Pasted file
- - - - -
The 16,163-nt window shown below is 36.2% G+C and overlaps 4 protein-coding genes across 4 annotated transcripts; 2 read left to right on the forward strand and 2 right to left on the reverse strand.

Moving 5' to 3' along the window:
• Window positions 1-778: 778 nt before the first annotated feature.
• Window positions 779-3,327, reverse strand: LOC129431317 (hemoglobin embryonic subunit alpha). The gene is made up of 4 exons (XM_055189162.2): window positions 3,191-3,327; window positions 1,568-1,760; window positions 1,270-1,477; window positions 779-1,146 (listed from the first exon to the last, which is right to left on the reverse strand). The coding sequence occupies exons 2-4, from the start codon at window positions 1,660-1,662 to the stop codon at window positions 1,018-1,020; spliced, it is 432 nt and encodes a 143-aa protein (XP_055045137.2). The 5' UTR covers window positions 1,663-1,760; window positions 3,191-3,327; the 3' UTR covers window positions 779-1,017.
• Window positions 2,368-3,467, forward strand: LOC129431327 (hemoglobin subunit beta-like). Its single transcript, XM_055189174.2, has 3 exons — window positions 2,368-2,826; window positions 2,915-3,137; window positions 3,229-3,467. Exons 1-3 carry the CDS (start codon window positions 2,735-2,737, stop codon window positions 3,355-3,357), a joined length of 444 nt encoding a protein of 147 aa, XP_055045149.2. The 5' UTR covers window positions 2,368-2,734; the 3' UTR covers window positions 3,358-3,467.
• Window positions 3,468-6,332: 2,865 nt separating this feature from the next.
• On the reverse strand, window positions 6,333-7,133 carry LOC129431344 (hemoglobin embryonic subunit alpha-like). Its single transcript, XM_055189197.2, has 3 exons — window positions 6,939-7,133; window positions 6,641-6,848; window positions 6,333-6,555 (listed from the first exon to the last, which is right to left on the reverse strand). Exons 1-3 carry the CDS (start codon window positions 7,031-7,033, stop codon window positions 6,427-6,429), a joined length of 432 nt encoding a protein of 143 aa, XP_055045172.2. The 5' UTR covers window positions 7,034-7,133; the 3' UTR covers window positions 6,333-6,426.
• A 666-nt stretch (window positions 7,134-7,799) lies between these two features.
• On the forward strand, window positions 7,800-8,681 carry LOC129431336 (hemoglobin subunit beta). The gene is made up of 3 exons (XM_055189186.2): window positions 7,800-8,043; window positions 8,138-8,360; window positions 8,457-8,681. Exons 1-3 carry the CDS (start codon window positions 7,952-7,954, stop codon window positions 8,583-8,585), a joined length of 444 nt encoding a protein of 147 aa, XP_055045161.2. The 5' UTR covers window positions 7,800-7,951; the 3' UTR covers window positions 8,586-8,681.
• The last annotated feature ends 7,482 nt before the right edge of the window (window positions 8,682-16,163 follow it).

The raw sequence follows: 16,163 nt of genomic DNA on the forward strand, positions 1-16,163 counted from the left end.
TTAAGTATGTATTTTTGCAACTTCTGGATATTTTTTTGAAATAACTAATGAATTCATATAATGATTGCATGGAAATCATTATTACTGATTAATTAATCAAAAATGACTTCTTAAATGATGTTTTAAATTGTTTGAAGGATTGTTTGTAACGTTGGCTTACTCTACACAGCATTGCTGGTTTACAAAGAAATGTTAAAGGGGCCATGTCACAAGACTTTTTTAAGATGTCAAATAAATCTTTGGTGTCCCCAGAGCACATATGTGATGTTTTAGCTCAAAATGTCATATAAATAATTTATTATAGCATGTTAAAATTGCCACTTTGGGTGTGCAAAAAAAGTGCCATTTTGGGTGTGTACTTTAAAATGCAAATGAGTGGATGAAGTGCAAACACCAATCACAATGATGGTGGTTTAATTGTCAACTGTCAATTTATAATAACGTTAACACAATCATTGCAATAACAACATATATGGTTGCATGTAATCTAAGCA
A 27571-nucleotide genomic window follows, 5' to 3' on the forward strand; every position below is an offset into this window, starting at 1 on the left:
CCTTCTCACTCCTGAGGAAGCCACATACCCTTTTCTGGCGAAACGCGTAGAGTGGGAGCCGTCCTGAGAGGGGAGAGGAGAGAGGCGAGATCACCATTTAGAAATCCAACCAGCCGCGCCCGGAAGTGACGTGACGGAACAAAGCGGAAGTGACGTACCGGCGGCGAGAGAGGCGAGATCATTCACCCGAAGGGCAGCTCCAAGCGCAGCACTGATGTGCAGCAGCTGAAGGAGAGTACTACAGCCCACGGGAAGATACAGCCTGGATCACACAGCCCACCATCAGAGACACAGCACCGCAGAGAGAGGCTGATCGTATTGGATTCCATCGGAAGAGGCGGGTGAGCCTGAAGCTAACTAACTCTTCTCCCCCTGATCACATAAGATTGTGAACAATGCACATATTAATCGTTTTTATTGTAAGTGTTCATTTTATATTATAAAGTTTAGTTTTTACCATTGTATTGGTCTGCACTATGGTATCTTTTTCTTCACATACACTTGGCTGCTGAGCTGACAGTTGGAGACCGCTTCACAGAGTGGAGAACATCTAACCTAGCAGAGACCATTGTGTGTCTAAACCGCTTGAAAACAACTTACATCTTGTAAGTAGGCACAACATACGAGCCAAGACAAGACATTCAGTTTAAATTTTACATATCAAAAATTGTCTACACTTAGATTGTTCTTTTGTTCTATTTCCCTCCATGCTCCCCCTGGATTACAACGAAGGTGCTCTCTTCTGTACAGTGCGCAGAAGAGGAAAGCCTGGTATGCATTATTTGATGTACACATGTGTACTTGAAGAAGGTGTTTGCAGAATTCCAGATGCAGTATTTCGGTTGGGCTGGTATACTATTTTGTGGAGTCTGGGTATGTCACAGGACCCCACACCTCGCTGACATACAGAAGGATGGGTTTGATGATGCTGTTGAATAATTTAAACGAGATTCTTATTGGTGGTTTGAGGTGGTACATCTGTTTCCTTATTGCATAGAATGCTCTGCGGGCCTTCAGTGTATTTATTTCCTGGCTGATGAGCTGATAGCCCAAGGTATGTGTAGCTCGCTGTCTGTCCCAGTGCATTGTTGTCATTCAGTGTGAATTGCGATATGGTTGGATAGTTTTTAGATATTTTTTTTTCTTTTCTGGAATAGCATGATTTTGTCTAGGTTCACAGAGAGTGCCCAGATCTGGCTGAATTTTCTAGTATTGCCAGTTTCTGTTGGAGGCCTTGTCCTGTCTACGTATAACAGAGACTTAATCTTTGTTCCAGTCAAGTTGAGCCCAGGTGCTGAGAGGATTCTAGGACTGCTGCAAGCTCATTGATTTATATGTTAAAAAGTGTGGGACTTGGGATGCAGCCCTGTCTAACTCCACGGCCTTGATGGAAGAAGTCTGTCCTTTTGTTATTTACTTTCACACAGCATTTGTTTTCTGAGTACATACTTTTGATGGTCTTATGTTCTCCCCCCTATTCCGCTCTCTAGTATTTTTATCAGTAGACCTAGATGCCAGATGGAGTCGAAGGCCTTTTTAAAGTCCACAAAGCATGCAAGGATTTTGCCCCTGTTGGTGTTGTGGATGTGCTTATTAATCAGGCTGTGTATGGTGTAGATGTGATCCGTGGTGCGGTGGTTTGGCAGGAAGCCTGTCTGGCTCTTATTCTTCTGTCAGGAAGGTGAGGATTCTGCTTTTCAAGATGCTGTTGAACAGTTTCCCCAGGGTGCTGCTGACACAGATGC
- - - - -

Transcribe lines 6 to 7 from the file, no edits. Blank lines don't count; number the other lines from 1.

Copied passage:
• Window positions 3,468-6,332: 2,865 nt separating this feature from the next.
• On the reverse strand, window positions 6,333-7,133 carry LOC129431344 (hemoglobin embryonic subunit alpha-like). Its single transcript, XM_055189197.2, has 3 exons — window positions 6,939-7,133; window positions 6,641-6,848; window positions 6,333-6,555 (listed from the first exon to the last, which is right to left on the reverse strand). Exons 1-3 carry the CDS (start codon window positions 7,031-7,033, stop codon window positions 6,427-6,429), a joined length of 432 nt encoding a protein of 143 aa, XP_055045172.2. The 5' UTR covers window positions 7,034-7,133; the 3' UTR covers window positions 6,333-6,426.